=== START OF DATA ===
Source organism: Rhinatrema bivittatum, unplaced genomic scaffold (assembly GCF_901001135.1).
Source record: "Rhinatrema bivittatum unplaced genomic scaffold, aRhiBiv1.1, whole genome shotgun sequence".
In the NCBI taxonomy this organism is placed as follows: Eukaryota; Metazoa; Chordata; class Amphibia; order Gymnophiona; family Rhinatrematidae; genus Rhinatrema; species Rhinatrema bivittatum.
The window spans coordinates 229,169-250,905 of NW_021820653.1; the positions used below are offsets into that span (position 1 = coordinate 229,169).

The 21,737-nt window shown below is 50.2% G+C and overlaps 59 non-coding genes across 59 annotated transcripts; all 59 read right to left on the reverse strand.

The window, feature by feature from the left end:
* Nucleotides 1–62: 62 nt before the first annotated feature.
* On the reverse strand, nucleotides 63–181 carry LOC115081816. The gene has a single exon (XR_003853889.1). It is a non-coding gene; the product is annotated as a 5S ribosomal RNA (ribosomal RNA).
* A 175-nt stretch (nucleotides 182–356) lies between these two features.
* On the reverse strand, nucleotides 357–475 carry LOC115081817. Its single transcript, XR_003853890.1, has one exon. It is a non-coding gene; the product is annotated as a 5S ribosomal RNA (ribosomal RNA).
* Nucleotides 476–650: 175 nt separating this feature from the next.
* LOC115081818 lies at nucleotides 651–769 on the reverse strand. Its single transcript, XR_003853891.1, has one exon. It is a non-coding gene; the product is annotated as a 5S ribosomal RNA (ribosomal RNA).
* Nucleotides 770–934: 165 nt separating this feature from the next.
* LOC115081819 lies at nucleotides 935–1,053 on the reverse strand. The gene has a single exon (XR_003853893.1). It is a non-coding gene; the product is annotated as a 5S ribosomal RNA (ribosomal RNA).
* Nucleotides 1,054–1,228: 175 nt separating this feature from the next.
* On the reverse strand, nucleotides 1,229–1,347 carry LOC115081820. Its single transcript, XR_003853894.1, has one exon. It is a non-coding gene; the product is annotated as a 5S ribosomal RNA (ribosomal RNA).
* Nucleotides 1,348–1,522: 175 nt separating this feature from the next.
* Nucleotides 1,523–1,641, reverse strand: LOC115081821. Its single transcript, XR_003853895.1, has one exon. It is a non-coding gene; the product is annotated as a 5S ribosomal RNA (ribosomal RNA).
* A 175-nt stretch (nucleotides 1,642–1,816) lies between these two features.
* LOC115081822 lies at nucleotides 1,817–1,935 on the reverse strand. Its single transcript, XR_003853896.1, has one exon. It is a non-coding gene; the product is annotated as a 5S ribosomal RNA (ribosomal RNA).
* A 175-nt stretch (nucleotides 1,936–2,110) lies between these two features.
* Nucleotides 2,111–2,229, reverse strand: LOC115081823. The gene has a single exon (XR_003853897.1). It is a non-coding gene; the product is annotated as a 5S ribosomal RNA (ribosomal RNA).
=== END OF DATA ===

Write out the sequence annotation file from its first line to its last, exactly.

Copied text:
Source organism: Rhinatrema bivittatum, unplaced genomic scaffold (assembly GCF_901001135.1).
Source record: "Rhinatrema bivittatum unplaced genomic scaffold, aRhiBiv1.1, whole genome shotgun sequence".
In the NCBI taxonomy this organism is placed as follows: Eukaryota; Metazoa; Chordata; class Amphibia; order Gymnophiona; family Rhinatrematidae; genus Rhinatrema; species Rhinatrema bivittatum.
The window spans coordinates 229,169-250,905 of NW_021820653.1; the positions used below are offsets into that span (position 1 = coordinate 229,169).

The 21,737-nt window shown below is 50.2% G+C and overlaps 59 non-coding genes across 59 annotated transcripts; all 59 read right to left on the reverse strand.

The window, feature by feature from the left end:
* Nucleotides 1–62: 62 nt before the first annotated feature.
* On the reverse strand, nucleotides 63–181 carry LOC115081816. The gene has a single exon (XR_003853889.1). It is a non-coding gene; the product is annotated as a 5S ribosomal RNA (ribosomal RNA).
* A 175-nt stretch (nucleotides 182–356) lies between these two features.
* On the reverse strand, nucleotides 357–475 carry LOC115081817. Its single transcript, XR_003853890.1, has one exon. It is a non-coding gene; the product is annotated as a 5S ribosomal RNA (ribosomal RNA).
* Nucleotides 476–650: 175 nt separating this feature from the next.
* LOC115081818 lies at nucleotides 651–769 on the reverse strand. Its single transcript, XR_003853891.1, has one exon. It is a non-coding gene; the product is annotated as a 5S ribosomal RNA (ribosomal RNA).
* Nucleotides 770–934: 165 nt separating this feature from the next.
* LOC115081819 lies at nucleotides 935–1,053 on the reverse strand. The gene has a single exon (XR_003853893.1). It is a non-coding gene; the product is annotated as a 5S ribosomal RNA (ribosomal RNA).
* Nucleotides 1,054–1,228: 175 nt separating this feature from the next.
* On the reverse strand, nucleotides 1,229–1,347 carry LOC115081820. Its single transcript, XR_003853894.1, has one exon. It is a non-coding gene; the product is annotated as a 5S ribosomal RNA (ribosomal RNA).
* Nucleotides 1,348–1,522: 175 nt separating this feature from the next.
* Nucleotides 1,523–1,641, reverse strand: LOC115081821. Its single transcript, XR_003853895.1, has one exon. It is a non-coding gene; the product is annotated as a 5S ribosomal RNA (ribosomal RNA).
* A 175-nt stretch (nucleotides 1,642–1,816) lies between these two features.
* LOC115081822 lies at nucleotides 1,817–1,935 on the reverse strand. Its single transcript, XR_003853896.1, has one exon. It is a non-coding gene; the product is annotated as a 5S ribosomal RNA (ribosomal RNA).
* A 175-nt stretch (nucleotides 1,936–2,110) lies between these two features.
* Nucleotides 2,111–2,229, reverse strand: LOC115081823. The gene has a single exon (XR_003853897.1). It is a non-coding gene; the product is annotated as a 5S ribosomal RNA (ribosomal RNA).